- This set plays a role in inheriting capabilities from another binary: the intersection (logical AND) of the thread inheritable and file inheritable sets are added to the thread permitted set after the execve() is successful.
- File effective flag
- This is actually just a flag: When the flag is set, then the thread effective set after execve() is set to the thread permitted set, otherwise it’s empty.
- This is a bounding capability set which can mask out (by ANDing) file permitted capabilities, and some other stuff. I’ll not discuss it further and just assume that it contains everything.
Based on these definitions the documentation gives a concise algorithm for the transformation that is applied on execve() (new and old relate to the thread capability sets before and after the execve(), file refers to the binary file being executed):
- New thread permitted = (old thread inheritable AND file inheritable) OR (file permitted AND cap_bset)
- New thread effective = new thread permitted, if file effective flag set, 0 otherwise
- New thread inheritable = old thread inheritable
This simple definition has some surprising (to me) consequences:
- The ‘file inheritable set’ is not related to the ‘thread inheritable set’. Having a capability in the file inheritable set of a binary will not put that capability into the resulting processes thread inheritable set. In other words: A thread that wants to bequeath a capability to a different binary needs to explicitly add the capability to its thread inheritable set through setcap().
- Conversely the ‘thread inheritable set’ is not solely responsible for bequeathing a capability to a different binary. The binary also needs to be allowed to receive the capability by setting it in the file inheritable set.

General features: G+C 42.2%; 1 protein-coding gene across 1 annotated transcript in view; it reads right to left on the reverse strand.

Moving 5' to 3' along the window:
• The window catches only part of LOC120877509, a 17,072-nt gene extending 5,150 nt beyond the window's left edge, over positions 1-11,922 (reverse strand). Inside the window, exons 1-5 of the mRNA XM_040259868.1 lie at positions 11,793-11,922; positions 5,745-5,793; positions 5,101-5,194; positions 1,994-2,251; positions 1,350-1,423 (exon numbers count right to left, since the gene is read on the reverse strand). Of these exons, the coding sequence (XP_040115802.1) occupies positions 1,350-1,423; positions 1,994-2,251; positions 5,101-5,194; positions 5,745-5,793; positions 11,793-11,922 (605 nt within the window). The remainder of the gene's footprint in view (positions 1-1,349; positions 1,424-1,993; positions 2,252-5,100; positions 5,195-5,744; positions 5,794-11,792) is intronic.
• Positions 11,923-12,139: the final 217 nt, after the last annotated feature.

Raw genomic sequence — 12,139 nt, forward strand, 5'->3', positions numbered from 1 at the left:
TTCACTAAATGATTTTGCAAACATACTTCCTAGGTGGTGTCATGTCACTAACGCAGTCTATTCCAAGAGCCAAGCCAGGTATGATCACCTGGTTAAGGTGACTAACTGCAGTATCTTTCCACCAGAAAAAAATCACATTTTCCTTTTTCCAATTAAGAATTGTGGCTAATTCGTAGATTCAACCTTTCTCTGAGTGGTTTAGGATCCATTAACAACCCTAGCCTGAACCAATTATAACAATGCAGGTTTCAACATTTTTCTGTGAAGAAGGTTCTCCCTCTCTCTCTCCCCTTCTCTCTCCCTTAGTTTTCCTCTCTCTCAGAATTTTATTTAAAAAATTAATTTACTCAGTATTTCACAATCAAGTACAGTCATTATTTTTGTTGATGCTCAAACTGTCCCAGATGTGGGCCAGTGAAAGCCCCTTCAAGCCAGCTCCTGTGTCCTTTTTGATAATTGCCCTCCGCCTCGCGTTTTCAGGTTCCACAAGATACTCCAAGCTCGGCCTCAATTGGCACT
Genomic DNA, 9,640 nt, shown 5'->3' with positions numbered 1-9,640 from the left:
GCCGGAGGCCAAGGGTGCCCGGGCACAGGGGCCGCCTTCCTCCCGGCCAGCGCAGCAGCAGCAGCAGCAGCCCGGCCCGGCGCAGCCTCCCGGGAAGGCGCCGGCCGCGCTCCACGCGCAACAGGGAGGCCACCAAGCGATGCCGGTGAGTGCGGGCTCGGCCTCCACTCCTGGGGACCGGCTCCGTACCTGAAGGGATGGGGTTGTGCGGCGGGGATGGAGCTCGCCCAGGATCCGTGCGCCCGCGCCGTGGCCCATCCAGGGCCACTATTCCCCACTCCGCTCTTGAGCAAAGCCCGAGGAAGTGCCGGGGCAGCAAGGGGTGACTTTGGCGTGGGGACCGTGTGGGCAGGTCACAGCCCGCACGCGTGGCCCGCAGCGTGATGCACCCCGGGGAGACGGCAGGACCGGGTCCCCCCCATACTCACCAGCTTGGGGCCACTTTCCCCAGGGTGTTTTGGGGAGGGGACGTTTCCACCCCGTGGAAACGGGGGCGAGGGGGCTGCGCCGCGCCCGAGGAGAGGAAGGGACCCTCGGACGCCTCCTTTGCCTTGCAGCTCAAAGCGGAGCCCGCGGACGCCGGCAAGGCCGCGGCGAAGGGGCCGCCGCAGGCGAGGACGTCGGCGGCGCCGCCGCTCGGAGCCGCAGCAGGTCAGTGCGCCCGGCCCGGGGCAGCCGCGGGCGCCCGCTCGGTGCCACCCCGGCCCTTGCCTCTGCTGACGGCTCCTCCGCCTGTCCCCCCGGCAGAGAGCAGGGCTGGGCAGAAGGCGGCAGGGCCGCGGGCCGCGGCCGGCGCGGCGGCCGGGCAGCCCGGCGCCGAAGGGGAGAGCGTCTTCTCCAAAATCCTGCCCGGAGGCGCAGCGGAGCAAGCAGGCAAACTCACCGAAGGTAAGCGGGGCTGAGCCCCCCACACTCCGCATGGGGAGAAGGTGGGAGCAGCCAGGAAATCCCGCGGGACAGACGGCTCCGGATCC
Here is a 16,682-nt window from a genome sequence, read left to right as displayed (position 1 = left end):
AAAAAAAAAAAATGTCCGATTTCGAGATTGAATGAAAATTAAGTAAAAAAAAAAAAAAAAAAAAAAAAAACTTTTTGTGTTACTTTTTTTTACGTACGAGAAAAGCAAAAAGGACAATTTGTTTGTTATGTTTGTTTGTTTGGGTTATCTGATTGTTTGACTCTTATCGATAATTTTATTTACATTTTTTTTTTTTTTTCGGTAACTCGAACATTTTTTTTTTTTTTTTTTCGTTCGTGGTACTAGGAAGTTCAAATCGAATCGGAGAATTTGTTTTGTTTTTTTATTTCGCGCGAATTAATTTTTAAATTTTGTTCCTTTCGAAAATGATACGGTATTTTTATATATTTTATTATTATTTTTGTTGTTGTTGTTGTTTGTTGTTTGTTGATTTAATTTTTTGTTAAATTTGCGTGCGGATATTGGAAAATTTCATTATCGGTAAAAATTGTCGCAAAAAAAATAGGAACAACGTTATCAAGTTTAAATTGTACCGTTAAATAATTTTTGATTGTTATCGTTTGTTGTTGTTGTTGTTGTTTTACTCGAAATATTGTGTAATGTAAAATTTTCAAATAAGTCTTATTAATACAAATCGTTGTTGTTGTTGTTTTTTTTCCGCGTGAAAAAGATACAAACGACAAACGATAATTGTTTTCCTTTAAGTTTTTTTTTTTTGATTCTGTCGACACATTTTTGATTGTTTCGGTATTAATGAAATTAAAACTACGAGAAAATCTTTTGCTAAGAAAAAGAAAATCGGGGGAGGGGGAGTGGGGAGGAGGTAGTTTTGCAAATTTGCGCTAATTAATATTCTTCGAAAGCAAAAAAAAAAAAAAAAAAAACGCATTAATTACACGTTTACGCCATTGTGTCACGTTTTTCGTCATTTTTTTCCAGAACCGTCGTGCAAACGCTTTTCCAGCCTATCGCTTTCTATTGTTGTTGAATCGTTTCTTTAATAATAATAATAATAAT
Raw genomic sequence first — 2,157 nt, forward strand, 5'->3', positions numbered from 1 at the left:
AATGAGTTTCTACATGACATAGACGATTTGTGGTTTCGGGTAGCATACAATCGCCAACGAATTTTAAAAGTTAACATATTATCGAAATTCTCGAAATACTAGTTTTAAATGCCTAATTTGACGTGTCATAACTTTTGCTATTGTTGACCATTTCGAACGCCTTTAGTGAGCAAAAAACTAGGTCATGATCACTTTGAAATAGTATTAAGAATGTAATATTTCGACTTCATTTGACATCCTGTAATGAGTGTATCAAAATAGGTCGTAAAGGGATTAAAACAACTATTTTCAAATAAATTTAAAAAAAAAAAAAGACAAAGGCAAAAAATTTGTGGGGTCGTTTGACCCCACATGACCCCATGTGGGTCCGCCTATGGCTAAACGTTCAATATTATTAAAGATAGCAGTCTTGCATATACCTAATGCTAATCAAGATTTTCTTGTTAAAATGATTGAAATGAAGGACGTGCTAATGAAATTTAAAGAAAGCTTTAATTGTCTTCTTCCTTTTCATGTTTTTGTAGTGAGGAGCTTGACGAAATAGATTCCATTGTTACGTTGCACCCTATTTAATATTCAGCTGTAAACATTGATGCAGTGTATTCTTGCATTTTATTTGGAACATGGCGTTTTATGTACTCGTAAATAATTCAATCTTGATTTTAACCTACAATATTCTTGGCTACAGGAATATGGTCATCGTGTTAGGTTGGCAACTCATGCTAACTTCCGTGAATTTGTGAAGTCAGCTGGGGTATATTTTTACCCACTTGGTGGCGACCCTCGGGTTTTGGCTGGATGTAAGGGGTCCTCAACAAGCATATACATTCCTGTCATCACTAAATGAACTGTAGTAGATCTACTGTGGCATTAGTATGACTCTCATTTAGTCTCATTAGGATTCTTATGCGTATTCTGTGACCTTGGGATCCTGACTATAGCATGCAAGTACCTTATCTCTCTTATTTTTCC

- Bequeathing a capability to a different binary by default only gives it the theoretical ability to use the capability. To become effective, the target process must add the capability to its effective set using setcap(). Or the file effective flag must be set.
- A nice side effect of the simple copy operation used for the thread inheritable set: A capability can be passed in the thread inheritable set through multiple intermediate fork() and execve() calls to a target process at the end of a very long chain without becoming effective in the middle.
- The relevant file capability sets are those of the binary being executed. When trying to give permitted capabilities to an interpreted script, the capabilities must be in the file inheritable set of the interpreter binary. Additionally: If the script can’t/won’t call capset(), the file effective flag must be set on the interpreter binary.
I’ve tried to summarize all the possible paths that a capability can take within a Linux thread using capset() or execve(). (Note: fork() isn’t shown here, since all capability information is simply duplicated when forking.)
You describe the thread permitted as “This is a superset of capabilities that the thread may add to either the thread permitted or thread inheritable sets.” which seems circular. Shouldn’t this say “[…] either the thread effective or thread inheritable sets.”?
Oh, I forgot to say thanks for a really helpful article!
A new capability set has been added in Linux 4.3: the ambient capability set, which basically permits keeping capabilities during execve() on any non-setuid, non-setcap binary.
Except when calling any executable that has any capabilities defined, unfortunately… The invariant clears out pA set upon detecting anything in security.capability xattr’s, before processing any of the other evolution rules. There’s also a HUGE problem with bounding set now… looks like they had one too many at the bar before making these latest changes. But hey! They can hack and slash it some more, right?